Haberkorn passed away in 1998 and he lived a rich life of many endeavors and accomplishments: as an athlete and Hall of Fame coach), as a WWII vet and Purple Heart recipient, Ripon College alumni, Waupaca High School teacher and as a volunteer with a giant list of civic activities where he held many leadership positions.

Jenson described a lengthy list of coaching accomplishments that Koronkiewicz pulled off while coaching in Waupaca such as 582 combined wins in baseball and football.

“When asked what he liked most about coaching, he said developing relationships with the kids,” said Jenson who noted that it was not a cliché. He said his athletes would run through a wall for him because he deeply cared about them as young men.

Berrens presented Koronkiewicz with a duplicate street sign of Koronk Way who stepped up to the microphone. He said he came to Waupaca in 1976 as a recent UW-Oshkosh grad. For the next 40 years he worked, played and raised a family. He said he was fortunate to teach and coach thousands of students.

Koronkiewicz paused as he got choked up. He froze his face to hold back some tears.

“I have to admit I like the name Koronk Way. Because there is a Koronk way: Work hard. Don’t give in. Try to see the good in people. Be humble. Laugh when you can. Cry when you need to,” he said. “I wasn’t born here and this might not be my final resting place but Waupaca will always be my home.”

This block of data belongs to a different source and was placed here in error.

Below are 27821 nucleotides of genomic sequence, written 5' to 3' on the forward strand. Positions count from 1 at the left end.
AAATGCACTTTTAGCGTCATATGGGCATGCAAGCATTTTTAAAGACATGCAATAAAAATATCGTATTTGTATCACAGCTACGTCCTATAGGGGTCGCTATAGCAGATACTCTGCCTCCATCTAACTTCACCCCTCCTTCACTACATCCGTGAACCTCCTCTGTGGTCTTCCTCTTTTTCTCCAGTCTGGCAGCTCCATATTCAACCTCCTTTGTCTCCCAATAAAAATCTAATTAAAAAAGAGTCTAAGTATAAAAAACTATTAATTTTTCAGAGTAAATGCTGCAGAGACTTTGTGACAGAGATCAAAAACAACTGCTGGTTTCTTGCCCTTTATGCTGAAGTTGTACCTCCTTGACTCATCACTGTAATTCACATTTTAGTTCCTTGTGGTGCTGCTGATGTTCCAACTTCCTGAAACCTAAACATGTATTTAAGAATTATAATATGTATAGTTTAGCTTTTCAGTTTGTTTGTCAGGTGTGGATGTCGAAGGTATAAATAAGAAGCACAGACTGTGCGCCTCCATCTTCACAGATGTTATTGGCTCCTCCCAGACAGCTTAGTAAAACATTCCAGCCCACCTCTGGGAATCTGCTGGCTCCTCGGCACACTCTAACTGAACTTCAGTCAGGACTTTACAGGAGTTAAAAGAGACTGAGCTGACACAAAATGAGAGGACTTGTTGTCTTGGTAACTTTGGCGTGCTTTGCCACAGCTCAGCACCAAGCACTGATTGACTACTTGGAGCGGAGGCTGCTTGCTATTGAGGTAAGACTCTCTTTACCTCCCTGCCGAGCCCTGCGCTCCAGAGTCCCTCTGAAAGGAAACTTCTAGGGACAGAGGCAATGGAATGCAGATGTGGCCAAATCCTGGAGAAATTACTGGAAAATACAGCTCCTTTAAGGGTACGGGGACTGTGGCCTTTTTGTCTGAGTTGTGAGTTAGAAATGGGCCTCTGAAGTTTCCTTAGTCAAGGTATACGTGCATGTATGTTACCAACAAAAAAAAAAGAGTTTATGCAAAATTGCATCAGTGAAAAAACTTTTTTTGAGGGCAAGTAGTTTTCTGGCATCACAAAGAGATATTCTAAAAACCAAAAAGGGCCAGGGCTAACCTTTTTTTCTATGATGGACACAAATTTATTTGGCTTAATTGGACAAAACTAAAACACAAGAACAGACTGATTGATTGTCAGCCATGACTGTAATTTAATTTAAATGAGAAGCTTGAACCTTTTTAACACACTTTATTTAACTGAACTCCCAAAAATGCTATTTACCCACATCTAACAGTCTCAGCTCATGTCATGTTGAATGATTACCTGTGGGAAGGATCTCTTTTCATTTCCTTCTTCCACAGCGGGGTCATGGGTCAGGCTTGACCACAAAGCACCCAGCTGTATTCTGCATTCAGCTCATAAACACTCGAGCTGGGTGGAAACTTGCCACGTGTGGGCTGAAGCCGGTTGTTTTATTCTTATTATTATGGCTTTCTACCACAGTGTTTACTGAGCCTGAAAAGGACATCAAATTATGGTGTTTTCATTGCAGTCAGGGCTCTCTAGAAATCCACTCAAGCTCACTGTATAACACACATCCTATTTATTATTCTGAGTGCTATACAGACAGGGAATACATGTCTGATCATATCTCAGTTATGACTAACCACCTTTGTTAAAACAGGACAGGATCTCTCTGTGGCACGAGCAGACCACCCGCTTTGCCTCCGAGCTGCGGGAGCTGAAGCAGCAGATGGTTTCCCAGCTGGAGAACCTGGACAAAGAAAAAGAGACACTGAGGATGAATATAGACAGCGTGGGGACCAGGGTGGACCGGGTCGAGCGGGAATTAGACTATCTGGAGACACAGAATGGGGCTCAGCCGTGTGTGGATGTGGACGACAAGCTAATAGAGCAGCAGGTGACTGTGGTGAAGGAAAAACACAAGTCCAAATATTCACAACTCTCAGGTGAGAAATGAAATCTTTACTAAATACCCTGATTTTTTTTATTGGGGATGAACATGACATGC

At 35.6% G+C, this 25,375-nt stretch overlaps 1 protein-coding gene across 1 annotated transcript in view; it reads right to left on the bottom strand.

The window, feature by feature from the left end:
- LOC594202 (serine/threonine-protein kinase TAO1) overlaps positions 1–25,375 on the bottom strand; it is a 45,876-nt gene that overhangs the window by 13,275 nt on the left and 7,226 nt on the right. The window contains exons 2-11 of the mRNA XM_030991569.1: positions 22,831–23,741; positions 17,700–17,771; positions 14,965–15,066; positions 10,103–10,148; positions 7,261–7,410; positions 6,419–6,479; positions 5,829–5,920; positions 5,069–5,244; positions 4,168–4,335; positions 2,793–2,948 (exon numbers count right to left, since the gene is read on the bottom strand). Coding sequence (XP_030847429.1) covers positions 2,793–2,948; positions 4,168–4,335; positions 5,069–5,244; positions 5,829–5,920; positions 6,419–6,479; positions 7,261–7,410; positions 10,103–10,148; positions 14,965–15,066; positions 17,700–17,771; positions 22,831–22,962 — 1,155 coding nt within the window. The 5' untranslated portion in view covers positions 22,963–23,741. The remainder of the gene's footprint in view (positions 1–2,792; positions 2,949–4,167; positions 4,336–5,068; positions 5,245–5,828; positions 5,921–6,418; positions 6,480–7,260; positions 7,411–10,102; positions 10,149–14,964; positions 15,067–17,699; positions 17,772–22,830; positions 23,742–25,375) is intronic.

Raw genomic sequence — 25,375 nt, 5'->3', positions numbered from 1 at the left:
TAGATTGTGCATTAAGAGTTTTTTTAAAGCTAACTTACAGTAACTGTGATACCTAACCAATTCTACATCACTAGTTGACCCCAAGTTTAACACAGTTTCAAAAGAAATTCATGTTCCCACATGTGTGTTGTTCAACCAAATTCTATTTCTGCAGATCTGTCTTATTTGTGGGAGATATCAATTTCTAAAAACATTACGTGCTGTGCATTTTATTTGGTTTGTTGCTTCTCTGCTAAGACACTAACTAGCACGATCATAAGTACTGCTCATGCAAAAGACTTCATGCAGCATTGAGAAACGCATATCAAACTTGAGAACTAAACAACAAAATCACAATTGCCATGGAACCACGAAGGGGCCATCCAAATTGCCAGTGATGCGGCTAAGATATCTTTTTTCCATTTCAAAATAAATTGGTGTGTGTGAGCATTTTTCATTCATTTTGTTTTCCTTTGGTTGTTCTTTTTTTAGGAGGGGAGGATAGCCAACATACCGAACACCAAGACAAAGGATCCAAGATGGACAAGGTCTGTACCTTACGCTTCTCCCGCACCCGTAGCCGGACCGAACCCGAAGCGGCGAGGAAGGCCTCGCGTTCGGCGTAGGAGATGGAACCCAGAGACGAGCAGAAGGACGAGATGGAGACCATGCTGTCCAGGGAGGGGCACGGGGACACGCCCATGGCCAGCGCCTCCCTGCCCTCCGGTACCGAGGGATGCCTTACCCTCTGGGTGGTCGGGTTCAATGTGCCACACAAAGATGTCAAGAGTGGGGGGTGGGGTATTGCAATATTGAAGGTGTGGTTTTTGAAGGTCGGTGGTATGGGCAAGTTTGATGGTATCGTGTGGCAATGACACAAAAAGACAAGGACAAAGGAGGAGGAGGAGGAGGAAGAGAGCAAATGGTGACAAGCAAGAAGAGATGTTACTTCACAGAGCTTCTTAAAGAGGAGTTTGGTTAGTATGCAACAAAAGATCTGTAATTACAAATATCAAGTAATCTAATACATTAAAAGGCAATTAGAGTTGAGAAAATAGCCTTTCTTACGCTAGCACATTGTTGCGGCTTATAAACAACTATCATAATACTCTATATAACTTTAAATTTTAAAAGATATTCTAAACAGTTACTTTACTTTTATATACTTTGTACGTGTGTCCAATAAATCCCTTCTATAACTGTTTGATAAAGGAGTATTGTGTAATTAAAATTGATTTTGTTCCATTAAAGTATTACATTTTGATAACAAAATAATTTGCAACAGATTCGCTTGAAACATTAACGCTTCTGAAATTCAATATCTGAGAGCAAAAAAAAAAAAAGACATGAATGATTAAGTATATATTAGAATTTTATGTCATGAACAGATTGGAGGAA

On the street corner of the intersection formerly known as Michigan and Harding, two public works employees pulled off a fabric cover to reveal the new crossroad street signs of Koronk Way and Haberkorn Court. There was a big round of applause.

Lights at Lakemen

Shortly after the new signs were unveiled, the crowd filtered over to Community First Lakemen Field and the ballpark was packed for the official firing up of the new lighting system that was recently installed this spring.
As the Lakemen warmed up to play the Hortonville Stars, there was the sound of cracking bats and snapping glove leather mixed with music booming from the new speakers that came with upgraded lighting system.

The smell of bratwurst and popcorn filled the air. The bleachers were full along with the picnic tables scattered around the field. A couple of the new lights were turned on as shadows grew long in the infield as the sun went down over the treetops.

Speaking from the infield with a microphone, Parks and Recreation Director Laura Colbert said this was accomplished by the city staff, the players and fans who “understand the value of holding onto America’s favorite pastime.” She thanked Josh Peterson of the parks department for his determination on seeing this project through to the end.

A total of $469,000 was donated for the upgrades at the ballpark. A large sign listing the donors was attached to the rear of the grandstand. Major donors were presented with commemorative baseball bats in the infield: Musco Sports Lighting, Farmers State Bank, L&L Propane, the Anthony family and Community First Credit Union.

Koronkiewicz, a former Lakemen, threw out two pitches to start the game. With his sons Mike and Mark as catchers, his first throw was with a football and the second was with a baseball.

The next big event at the ballpark will be the Battle on the Chain Tournament on Friday and Saturday, June 21-22. According to the schedule the game times are to be determined. Live games and previously played games at Community First Lakemen Field can be watched by going to muscovision.com.